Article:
Incompetent? Really?

December 8, 2009

CBC News – British Columbia – Jeweller who shot robber wants more gun rights.

The linked news article contains a story by the CBC about a jeweller named Dennis Galloway from Port Alberni, B.C. who used a 9-mm Beretta handgun when a robber and an accomplice entered his store, firing his entire magazine at the fleeing robber and hitting him five times in the shoulder and torso and eventually paralyzing him from the waist down.

But let’s leave aside the issue of gun rights, which is such a thorny problem that I really don’t want to end up in a discussion of it.  What I would like to discuss is the statements made by Galloway and others in the article about the gross incompetence of the police and the rampant crime in Canada.  Statements like:

“The police can’t control the crime anymore,” Dennis Galloway said. “The government isn’t controlling it anymore. We are relying on the politicians and the RCMP to take care of us — and we should all be responsible for our own safety and security.”

and some random bystander:

She agrees with Galloway on one point, however: the RCMP and the justice system in Canada are ineffective.

“Our law enforcement services are incompetent,” she said.

and Galloway again:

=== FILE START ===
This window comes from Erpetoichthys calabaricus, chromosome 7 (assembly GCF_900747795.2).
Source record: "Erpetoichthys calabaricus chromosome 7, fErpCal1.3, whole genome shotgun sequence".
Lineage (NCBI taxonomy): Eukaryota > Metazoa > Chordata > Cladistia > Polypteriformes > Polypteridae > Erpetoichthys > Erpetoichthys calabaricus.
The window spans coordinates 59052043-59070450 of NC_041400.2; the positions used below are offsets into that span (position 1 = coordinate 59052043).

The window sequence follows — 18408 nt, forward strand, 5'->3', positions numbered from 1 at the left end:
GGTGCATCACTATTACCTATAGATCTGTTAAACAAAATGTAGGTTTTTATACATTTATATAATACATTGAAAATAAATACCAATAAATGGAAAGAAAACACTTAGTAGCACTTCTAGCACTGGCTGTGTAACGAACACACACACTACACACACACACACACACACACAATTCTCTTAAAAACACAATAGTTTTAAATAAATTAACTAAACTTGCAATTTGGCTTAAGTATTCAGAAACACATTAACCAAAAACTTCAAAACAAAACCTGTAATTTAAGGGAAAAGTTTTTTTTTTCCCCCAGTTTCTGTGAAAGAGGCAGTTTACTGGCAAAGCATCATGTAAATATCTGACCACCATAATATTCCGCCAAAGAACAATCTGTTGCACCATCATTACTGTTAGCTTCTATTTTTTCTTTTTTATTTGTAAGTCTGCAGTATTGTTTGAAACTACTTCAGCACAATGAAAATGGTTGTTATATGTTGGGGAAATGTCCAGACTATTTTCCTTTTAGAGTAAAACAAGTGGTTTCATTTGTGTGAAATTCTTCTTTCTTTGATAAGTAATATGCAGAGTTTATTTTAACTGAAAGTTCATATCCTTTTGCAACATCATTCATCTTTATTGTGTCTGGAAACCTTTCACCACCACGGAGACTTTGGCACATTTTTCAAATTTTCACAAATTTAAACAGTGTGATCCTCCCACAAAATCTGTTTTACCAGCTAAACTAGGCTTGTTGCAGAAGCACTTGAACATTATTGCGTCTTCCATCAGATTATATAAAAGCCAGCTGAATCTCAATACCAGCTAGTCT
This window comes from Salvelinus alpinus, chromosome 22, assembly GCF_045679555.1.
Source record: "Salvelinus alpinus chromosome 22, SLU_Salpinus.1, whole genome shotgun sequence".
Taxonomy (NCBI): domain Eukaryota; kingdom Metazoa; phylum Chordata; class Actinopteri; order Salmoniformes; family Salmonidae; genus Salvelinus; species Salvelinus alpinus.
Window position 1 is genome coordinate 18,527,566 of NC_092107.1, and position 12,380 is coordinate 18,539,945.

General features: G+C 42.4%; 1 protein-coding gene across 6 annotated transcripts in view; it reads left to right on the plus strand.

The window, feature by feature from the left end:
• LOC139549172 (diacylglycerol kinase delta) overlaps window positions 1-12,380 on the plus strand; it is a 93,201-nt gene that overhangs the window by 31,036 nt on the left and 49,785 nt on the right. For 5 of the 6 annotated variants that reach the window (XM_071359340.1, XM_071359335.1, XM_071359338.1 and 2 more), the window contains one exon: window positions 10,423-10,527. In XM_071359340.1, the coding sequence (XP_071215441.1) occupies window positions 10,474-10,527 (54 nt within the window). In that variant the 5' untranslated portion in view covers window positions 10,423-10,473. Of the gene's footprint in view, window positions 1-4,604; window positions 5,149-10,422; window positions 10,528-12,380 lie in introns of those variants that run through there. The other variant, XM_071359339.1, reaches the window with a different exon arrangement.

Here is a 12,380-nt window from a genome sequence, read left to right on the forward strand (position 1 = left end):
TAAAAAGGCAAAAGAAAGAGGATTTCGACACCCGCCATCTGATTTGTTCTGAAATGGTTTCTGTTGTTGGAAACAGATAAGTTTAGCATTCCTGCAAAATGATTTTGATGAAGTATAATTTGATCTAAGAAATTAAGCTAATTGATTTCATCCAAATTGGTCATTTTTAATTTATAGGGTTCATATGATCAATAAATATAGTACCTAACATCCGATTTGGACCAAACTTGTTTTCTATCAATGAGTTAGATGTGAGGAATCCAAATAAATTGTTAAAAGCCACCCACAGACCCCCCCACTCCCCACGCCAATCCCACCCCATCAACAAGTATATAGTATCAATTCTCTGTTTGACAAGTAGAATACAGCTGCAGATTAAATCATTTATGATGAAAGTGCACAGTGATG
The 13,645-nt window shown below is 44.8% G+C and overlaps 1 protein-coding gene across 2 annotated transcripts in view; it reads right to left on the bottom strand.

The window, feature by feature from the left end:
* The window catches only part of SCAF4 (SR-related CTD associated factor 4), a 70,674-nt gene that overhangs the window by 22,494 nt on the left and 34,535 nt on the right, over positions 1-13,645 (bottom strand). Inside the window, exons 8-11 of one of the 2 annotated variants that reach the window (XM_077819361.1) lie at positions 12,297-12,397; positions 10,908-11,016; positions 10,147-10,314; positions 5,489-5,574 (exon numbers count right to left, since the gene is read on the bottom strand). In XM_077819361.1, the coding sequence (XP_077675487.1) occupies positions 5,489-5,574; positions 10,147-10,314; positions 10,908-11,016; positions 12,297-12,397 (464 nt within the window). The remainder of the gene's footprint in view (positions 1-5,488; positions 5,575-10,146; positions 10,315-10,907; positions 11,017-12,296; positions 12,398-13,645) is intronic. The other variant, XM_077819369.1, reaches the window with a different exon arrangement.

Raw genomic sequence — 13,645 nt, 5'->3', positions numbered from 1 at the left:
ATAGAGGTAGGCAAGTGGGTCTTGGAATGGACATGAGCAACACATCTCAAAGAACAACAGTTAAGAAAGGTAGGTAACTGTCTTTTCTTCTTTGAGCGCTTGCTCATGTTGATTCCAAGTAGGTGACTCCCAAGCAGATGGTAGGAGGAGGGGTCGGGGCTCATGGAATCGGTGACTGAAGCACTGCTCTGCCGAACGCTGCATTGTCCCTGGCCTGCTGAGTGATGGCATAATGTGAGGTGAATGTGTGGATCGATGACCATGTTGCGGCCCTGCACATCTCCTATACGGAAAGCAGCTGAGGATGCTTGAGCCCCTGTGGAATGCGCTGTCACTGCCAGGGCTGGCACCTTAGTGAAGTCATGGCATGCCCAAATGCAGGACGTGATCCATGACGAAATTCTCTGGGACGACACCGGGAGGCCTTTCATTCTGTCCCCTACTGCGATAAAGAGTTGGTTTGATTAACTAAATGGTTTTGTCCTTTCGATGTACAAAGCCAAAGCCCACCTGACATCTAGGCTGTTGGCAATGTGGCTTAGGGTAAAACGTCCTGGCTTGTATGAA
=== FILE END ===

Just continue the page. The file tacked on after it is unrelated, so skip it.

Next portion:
“I wish it had never come to this. The violence is escalating. In Canada, we don’t want that, but it’s here. And that’s scary. What do you do? Do you just lie down and let the criminals run the country?”

And here I thought that crime rates in Canada had been holding steady or declining for the last decade or so (at least).  Well, hey, I’m a scientist, and I like data.  Maybe I could find some?  But I’m sure that would be really difficult, and much harder than typing, say, “Canadian crime statistics” into Google… right?
Huh.  Will you look at that?  From Stats Canada, on the release of the 2008 Police-reported crime statistics figures (July 21st, 2009):

This was the fifth consecutive annual decline in police-reported crime. There were about 77,000 fewer reported crimes in 2008, including 28,000 fewer thefts of $5,000 and under, 22,000 fewer break-ins and 20,000 fewer motor vehicle thefts.

 Police-reported crime rate and Crime Severity Index, Canada

Crime severity was down in virtually all provinces. The largest decline was reported in Manitoba, where the Police-reported Crime Severity Index (PRCSI) was down 14%. The one notable exception was a 7% increase in the PRCSI in Prince Edward Island.

Note, of course, that this is the Police-Reported Crime Statistics.  This is important because criminologists are careful to point out that there is a “dark figure of crime”, which is the gap between the reported number of crimes and the actual number of crimes.

However, even if you believe that the PRCS figures are bunk, you would need an actual argument to back that up, and not just a “gee, the police are incompetent” blanket statement that tars the entire Canadian law enforcement community with a brush that they simply do not deserve.  Now, to be sure, the actual issue is more complex than even I’ve let on here.  For example, the statements by Galloway and bystanders might be more relevant if they were to complain about the local crime rate in Port Alberni, which does seem relatively high from the little information I could find on it with a casual search (e.g. this from UBC).  But I cannot abide sweeping statements that deride the police forces that (for better or for worse) try to keep us safe without even a shred of knowledge or effort behind them.